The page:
On this video product photographer, Dustin from Workphlo demonstrates how to shoot and edit 360-degree product shots using a wirelessly controlled mini turntable.
Especially when it comes to e-commerce there are a lot of potential clients who might need 360-degree style “photos” of their product. Doing this manually is possible if you only doing one or two but if you want to really make a living by shooting these types of product shots you will need a system that is going to produce consistent quality shots quickly and easily and this is what Dustin was trying to accomplish.
There are all sorts of different systems that can do that (some are aimed at very large studios and can handle very large objects), however, in most cases, you will be able to make it with a much smaller and more affordable system if all you need is to shoot 360-degree product shots of small to mid-size objects (jewelry/small products, etc). For this project, Dustin uses the MIOPS Capsule360 with the turntable kit. This is a pretty simple and inexpensive setup that allows the user to automate the 360-degree shooting process.
By connecting the camera to the turntable and setting everything up via the app you can shoot, turn and of course, control the flash (via a controller on the camera set in advance for each shot). Dustin uses just a single flashlight with a softbox just above the product to provide the light in this case.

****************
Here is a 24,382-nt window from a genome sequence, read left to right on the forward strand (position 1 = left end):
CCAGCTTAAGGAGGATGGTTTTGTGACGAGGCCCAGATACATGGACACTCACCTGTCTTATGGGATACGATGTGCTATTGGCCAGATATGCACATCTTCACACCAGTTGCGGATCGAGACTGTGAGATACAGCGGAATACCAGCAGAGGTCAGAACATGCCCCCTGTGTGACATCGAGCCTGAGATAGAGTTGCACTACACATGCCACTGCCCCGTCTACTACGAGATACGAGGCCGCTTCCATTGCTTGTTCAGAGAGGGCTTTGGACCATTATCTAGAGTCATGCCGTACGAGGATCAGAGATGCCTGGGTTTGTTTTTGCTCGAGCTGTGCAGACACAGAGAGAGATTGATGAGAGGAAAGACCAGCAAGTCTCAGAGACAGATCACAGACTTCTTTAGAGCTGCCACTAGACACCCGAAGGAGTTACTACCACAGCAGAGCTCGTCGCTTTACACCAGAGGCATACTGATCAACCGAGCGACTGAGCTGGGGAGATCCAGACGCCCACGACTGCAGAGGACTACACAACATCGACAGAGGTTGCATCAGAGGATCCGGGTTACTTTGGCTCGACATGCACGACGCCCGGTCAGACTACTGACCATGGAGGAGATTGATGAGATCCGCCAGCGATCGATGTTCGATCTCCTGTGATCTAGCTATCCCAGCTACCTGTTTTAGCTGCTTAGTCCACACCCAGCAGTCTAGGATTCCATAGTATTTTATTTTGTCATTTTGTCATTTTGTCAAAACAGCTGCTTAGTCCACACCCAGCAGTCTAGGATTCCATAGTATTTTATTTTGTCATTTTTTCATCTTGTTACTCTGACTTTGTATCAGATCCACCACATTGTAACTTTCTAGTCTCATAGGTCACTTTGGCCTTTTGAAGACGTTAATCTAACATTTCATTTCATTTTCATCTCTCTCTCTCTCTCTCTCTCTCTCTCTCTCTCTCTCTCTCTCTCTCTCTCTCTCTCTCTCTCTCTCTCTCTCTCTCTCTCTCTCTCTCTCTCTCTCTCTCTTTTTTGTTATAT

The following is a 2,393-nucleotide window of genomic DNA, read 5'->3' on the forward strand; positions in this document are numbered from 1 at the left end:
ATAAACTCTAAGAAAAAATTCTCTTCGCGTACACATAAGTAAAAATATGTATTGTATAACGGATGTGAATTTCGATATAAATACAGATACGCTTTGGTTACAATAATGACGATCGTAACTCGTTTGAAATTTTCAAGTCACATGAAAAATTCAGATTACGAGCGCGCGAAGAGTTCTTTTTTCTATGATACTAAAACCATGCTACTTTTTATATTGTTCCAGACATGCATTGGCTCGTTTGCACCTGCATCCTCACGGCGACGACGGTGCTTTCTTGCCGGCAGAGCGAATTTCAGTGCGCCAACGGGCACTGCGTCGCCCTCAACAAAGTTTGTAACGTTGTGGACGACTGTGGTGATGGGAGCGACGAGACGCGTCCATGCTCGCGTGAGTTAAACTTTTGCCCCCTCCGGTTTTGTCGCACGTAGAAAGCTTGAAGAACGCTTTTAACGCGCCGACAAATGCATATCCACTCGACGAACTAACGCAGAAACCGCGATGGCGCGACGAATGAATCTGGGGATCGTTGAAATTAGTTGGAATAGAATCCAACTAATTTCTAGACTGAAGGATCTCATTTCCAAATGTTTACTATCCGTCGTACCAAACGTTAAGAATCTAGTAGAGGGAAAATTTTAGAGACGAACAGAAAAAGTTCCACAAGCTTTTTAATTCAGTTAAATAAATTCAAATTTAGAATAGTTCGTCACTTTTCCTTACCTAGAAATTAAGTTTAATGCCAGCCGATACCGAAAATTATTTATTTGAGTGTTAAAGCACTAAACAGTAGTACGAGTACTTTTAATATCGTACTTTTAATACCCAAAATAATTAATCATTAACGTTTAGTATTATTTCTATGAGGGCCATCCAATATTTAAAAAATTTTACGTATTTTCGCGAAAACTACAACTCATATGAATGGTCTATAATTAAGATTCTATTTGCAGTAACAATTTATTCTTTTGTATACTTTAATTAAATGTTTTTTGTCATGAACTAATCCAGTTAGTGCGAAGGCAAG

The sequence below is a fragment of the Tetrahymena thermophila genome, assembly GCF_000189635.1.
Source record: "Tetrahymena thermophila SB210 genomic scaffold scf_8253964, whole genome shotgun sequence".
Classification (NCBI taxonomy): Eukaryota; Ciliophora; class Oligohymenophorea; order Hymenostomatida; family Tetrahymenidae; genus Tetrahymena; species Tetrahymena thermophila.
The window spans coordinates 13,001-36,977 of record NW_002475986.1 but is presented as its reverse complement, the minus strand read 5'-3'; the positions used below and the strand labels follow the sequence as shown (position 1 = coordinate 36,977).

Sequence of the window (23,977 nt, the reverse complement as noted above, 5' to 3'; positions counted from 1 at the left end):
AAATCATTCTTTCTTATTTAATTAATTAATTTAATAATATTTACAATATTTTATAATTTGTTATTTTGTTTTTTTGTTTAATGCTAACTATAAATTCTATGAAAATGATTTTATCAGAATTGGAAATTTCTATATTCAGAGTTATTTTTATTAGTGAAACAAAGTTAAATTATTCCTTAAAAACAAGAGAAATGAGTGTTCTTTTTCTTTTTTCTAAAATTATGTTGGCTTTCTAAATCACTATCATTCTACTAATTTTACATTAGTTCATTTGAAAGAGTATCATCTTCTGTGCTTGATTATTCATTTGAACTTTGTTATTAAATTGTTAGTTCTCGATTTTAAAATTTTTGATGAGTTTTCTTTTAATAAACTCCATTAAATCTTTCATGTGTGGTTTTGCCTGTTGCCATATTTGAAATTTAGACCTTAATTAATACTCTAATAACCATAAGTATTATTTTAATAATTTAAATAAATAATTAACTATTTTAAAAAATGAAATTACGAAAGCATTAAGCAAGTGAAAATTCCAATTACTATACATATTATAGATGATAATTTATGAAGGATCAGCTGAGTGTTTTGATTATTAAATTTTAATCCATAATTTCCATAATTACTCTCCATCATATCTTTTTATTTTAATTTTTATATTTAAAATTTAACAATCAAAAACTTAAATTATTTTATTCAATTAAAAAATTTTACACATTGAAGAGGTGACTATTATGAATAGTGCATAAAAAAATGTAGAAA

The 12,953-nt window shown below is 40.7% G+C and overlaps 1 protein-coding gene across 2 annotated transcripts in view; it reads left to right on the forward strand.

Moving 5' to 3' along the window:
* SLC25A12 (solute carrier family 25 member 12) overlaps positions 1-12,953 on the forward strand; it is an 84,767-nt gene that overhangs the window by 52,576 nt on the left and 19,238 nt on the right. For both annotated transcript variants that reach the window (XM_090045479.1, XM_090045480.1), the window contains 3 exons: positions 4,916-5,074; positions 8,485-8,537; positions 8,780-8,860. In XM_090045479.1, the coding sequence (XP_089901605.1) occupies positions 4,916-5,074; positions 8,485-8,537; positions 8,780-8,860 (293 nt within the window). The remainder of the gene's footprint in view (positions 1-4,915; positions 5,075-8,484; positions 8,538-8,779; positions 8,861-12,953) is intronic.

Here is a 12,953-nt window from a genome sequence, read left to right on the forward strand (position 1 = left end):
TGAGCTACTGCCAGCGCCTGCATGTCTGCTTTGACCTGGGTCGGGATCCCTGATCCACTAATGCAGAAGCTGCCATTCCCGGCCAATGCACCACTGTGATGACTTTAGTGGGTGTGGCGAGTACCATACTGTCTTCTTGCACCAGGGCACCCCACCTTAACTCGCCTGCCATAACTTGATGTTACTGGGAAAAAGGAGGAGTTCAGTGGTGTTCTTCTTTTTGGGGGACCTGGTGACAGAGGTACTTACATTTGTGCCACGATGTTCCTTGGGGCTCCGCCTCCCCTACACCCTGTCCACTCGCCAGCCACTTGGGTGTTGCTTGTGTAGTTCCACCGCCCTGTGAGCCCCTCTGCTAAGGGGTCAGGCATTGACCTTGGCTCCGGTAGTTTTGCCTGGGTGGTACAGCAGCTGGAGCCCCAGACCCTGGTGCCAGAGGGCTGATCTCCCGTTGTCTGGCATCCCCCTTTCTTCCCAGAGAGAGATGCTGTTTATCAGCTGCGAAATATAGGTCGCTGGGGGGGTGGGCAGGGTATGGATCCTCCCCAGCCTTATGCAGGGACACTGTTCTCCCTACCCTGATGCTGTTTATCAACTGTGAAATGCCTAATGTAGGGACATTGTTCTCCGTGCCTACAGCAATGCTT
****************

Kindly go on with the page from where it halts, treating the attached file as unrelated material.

The turntable acrylic platform used here is small. The main downside of this is that you might need to fill in the areas not covered by the acrylic in post – using a larger platform would be a better option.
Another important challenge is to make sure that you product is centered, otherwise, your end result will look like it is not moving in a circle which looks very strange and unprofessional – don’t try and fix this in post – find a way to get this right in camera.
In the final part after setting the product and the lights and shooting everything, Dustin takes us into the computer for editing. The idea is to make all the changes to the first image and then apply them to all of the other images (this can easily be done in Lightroom and Camera RAW as well. One of the important tip – try to get the product and surface 100% clean, removing dirt from a moving object in post is very time-consuming.
To actually make the rotating “image” (it might be a bit closer to a video or interactive image) Dustin used arqspin which you can try for yourself in this link.
You can find many more product photography related videos on our dedicated product photography on our technique section.